In addition to the e-turtle database, one of the main outputs of this project was the formation of the Turtle Action Group of Seychelles (TAGS) and the web site

Integrated Turtle Beach Management Project on Intendance Beach, South Mahé

In September 2003, MCSS in partnership with the Banyan Tree Resort, Seychelles, launched an Integrated Turtle Beach Management Project on Intendance beach, South Mahé. This project aims to manage the beach, its dune structure and associated vegetation to enhance turtle nesting and mitigate the impacts of tourism activities.

The project functions at various levels: it records turtle nesting activity, manages beach front vegetation and resort activities in a turtle– friendly manner; it incorporates local community involvement particularly through the inclusion of educational activities for school children; and it monitors the dynamics of sand movement on the beach through seasonal change. The project also further incorporates the Resort clients with educational talks, provision of information on turtles in the rooms and in particular information on how tourists should act if they encounter a turtle on the beach.

Over the six years since its inception, this project has expanded to cover neighbouring beaches as turtle tagging by MCSS and Resort staff, has indicated inter-beach nesting.

Conservation of Priority Turtle Rookeries on the Developed Islands

The Conservation of Priority Turtle Rookeries on the Developed Islands Project was launched in January 2004 and is funded through voluntary donations from the general public and business community. It focuses on the hawksbill turtle rookeries on the three main islands of Mahé, Praslin and La Digue, which were once the largest rookeries in the Central Seychelles but are now in serious decline (Mortimer, 2004). This project aims to target priority beaches for management intervention which offer the best potential to maintain turtle populations, through community support and participation. From one beach being monitored in 2003, MCSS now monitors twenty turtle nesting beaches on Mahé and manages another three on Praslin.

Integrated Turtle Beach Management Project on Lemuria Beaches, North Praslin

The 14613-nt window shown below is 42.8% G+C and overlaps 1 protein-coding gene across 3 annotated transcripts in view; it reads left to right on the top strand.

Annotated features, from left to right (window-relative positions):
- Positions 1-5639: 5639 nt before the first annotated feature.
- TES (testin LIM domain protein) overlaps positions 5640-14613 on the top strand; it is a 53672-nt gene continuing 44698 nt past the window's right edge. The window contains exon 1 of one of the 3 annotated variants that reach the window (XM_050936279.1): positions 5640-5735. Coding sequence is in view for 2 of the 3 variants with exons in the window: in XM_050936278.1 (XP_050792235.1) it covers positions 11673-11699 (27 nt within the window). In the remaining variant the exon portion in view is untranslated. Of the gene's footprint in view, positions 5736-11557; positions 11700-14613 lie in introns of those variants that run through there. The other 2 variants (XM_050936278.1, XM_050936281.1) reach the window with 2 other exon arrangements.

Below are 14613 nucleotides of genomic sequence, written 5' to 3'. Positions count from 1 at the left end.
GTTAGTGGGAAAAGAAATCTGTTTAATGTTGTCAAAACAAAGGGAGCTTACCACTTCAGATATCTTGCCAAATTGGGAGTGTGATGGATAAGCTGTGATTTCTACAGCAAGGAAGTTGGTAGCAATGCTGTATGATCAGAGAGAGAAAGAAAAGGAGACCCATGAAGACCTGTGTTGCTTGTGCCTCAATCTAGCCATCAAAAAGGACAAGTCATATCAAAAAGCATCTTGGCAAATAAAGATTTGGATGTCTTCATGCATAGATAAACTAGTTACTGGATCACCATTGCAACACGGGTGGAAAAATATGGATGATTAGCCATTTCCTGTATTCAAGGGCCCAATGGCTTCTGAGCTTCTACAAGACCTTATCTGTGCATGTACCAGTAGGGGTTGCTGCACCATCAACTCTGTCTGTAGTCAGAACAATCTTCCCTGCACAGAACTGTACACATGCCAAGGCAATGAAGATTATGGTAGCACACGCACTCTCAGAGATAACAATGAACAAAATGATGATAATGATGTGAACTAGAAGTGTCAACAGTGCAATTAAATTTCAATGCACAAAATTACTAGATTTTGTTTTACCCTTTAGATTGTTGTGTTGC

Constance Lemuria Resort on Praslin has been monitoring turtles since 1999 (Mortimer, 2004) and began working closely with MCSS in November 2006, to implement the Integrated Turtle Beach Management Project on Lemuria beaches, North Praslin with the ultimate aim of harmonising the needs of tourism and turtles on the three Lemuria beaches, thus making each beneficial to the other.

As with Banyan Tree Resort project, this project functions at various levels and employs a full time Turtle Manager under MCSS supervision to: record turtle nesting activity, manage beach front vegetation and Resort activities in a turtle–friendly manner; and monitor the dynamics of sand movement on the Lemuria beaches through the seasons.

Movement Patterns of Nesting and Inter-nesting Hawksbill Turtles on the Developed Islands of Seychelles

This project was launched in January 2008 with funding from Barclays Bank, Seychelles. It is being implemented by MCSS in association with the Ministry of Environment and Natural Resources and Transport (MENRT), the Wildlife Clubs of Seychelles and various other local and international sponsors. The aim of the project was to track two nesting hawksbill turtles with satellite relayed GPS tags, so as to expand the limited scientific knowledge available on the movement patterns of the nesting populations on the developed islands of Seychelles and determine where these animals go to forage between nesting seasons. Unfortunately, one turtle was killed by a poacher ten days after tag deployment. The second turtle was named ‘Carol’ by Jessica Marengo, a local school girl and winner of the ‘name-the-turtle’ competition; Carol has surprised researchers by swimming all the way to Madagascar. Her tag, which was expected to last three months, is still transmitting some twenty one months after deployment.